What is USBC’s and BPAA’s purpose? The way we see it, BPAA must lead, and accept the responsibility that comes with leadership. USBC, for the good of the game, must unselfishly assume the role of a "support" organization. When we hear USBC people talking about marketing the industry and branding the USBC name, it seems a little off-focus. What needs to be marketed is the game, not the organizations, and we sure don’t need USBC and BPAA or Strike Ten competing against each other, or even operating on parallel paths. Bowling needs one and only one marketing department.

Taking a specific example, let’s look at the Halls of Fame. In the past, ABC had one, WIBC had one, BPAA, PBA, and PWBA all had one. Isn’t now the time to consolidate all of these Halls of Fame to create an All Bowling Hall of Fame? Obviously, the Hall should have categories, but why maintain all these separate Halls of Fame with unnecessary restrictions like having to bowl in 20 tournaments, for example? Create a Bowling Hall of Fame, schedule an annual installation in conjunction with the Hall of Fame Salute or in St. Louis at the museum, and make it a significant event for the game and the entire industry. Stage a major tournament around it. Imagine the publicity for bowling if it’s done right.

Back to our primary premise. We believe BPAA’s leaders are now willing and determined to step up and lead. Seven million league customers walking out your doors will make you think. It happened for a 100 different reasons, and an unfortunate disconnect between BPAA and the membership groups was one of the most significant among them.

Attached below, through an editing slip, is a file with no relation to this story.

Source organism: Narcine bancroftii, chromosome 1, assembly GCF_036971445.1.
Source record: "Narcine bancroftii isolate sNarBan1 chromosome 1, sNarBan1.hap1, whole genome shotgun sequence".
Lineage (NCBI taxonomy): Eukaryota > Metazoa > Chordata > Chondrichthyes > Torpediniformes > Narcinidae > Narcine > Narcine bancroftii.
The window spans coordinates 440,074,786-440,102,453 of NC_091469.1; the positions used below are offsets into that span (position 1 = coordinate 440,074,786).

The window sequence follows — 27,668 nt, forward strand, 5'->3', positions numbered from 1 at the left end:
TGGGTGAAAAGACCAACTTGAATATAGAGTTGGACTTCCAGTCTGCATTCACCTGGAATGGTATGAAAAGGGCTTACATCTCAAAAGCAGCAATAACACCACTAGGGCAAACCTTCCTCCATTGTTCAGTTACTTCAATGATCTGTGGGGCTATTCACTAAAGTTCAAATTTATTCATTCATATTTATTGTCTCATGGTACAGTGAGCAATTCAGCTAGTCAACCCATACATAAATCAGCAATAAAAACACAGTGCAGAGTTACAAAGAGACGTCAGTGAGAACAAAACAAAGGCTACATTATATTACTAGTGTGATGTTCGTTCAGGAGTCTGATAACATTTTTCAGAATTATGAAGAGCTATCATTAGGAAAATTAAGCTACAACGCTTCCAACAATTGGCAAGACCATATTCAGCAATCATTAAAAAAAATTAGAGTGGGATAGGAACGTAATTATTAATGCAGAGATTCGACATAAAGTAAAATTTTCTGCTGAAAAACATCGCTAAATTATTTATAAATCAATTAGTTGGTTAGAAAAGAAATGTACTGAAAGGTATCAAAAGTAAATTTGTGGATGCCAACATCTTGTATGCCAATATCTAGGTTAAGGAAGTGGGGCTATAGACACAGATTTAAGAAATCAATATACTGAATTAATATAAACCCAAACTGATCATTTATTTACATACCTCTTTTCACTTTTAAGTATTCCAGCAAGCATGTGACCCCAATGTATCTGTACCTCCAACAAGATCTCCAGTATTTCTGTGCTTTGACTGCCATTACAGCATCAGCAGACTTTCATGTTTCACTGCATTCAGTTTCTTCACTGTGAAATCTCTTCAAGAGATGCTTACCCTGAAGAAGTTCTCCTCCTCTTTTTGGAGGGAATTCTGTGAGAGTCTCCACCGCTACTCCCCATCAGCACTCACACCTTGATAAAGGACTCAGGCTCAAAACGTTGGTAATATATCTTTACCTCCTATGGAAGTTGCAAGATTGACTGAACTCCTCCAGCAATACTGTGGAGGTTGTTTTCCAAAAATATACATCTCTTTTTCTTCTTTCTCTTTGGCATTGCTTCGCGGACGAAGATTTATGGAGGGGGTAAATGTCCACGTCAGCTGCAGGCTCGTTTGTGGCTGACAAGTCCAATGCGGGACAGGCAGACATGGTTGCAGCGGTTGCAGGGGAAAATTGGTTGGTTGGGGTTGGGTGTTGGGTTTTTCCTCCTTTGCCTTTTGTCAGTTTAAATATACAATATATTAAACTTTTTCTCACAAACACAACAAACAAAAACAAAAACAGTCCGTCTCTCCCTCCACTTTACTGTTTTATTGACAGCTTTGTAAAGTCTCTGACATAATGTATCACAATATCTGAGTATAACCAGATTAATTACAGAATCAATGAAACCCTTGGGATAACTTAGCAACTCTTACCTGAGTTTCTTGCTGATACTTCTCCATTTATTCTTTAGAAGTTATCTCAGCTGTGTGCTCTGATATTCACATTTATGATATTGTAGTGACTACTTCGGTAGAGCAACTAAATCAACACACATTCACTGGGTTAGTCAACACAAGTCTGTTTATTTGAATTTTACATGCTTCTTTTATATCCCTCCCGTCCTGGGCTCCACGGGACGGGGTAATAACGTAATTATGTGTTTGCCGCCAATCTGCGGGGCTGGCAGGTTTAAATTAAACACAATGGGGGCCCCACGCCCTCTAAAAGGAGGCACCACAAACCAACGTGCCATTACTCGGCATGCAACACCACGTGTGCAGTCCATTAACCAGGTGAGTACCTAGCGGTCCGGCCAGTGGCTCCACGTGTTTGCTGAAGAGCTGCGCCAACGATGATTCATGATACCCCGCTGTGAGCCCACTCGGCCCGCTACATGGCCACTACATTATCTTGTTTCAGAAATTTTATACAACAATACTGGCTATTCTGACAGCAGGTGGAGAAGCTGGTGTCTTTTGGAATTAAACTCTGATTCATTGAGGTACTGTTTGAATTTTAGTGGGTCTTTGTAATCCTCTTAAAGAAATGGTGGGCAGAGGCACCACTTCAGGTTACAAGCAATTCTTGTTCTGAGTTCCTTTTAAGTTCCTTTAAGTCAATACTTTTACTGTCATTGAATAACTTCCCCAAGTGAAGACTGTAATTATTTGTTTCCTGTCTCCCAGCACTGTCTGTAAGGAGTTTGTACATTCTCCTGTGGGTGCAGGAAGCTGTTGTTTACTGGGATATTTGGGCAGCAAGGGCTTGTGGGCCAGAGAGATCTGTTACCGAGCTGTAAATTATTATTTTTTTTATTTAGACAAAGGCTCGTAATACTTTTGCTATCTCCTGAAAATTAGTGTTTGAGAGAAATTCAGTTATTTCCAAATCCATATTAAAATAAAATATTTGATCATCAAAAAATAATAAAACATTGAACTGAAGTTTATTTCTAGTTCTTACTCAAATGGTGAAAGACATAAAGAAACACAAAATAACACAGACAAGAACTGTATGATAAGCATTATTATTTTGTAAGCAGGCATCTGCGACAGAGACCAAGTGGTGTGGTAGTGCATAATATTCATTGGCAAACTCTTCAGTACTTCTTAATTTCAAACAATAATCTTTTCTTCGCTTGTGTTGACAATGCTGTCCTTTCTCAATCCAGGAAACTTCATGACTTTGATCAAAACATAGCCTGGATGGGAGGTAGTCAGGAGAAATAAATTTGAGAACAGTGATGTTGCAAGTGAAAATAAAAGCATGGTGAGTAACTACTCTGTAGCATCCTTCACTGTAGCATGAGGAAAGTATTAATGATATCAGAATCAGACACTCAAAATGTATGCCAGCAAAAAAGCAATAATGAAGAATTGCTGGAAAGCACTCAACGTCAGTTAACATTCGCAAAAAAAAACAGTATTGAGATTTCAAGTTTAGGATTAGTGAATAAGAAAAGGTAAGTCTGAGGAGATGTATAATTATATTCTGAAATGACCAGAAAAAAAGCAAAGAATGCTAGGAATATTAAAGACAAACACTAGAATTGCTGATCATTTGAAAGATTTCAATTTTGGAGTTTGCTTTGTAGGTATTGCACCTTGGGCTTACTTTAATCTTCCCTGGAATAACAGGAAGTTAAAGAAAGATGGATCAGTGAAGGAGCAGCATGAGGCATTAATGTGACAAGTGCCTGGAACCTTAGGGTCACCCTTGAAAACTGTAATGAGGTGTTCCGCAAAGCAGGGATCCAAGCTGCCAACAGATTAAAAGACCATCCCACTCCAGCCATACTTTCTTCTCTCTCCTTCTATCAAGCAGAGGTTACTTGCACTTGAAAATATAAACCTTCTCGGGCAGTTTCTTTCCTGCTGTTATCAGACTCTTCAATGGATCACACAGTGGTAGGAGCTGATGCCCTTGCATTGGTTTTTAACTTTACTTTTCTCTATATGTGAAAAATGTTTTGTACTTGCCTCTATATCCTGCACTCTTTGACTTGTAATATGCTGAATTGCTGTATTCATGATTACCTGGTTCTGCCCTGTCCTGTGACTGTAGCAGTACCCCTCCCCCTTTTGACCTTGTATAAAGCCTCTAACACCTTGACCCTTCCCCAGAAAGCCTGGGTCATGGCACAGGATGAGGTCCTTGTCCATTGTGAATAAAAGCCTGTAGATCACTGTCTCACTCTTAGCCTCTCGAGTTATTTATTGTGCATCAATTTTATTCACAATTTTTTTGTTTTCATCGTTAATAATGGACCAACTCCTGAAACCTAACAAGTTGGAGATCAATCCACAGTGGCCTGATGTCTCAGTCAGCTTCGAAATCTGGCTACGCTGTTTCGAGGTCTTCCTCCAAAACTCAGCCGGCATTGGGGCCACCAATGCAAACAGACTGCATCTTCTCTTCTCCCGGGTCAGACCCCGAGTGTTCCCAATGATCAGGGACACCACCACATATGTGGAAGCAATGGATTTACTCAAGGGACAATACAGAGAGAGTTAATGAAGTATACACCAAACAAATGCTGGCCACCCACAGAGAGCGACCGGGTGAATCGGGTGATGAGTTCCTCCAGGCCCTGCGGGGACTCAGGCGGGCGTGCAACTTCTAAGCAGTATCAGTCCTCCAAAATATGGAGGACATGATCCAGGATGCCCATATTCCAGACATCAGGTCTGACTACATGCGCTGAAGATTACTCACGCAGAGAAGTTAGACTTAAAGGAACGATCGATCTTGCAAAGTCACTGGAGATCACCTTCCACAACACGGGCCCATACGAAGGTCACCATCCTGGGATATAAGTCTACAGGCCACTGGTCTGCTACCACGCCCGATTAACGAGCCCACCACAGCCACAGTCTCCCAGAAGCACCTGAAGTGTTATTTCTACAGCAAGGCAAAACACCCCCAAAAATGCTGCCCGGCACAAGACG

Bowling is changing rapidly. Thirty-six week, five-member team leagues are not coming back. Late leagues are not returning. New Saturday morning youth leagues, on the other hand, may be on the horizon, but bumper bowling and cosmic bowling will not sustain the business, nor will open play alone.

BPAA’s new Contemporary Bowling Association, rumored to be competition for USBC, must join forces with Strike Ten Entertainment to market the game, and USBC, PBA, and hopefully PWBA must be included every step of the way. USBC should not look at CBA as a threat but as a potential partner.

Will USBC membership grow? Eventually it will, but it may decline for a few more years until its purpose is clear. USBC should make and enforce the rules, run their dozen annual tournaments, and support BPAA and the pro groups. Major emphasis is already being put on developing stronger youth programs, and professional bowlers must be a big part of that. The sport starts at the youth level, and reaches its pinnacle with the pros. One end of the spectrum will not work without the other.

Bowling can earn respect in the business, recreation, and sports worlds by presenting a genuine unified effort and by rejecting any hint of the "turf" battles that proved to be nothing but destructive and divisive in the past. The alternative? If BPAA and USBC butt heads and USBC is unwilling to concede final decision authority, bowling loses again. But we’re hoping and praying that bowling’s leaders are smart enough to see that it never happens again.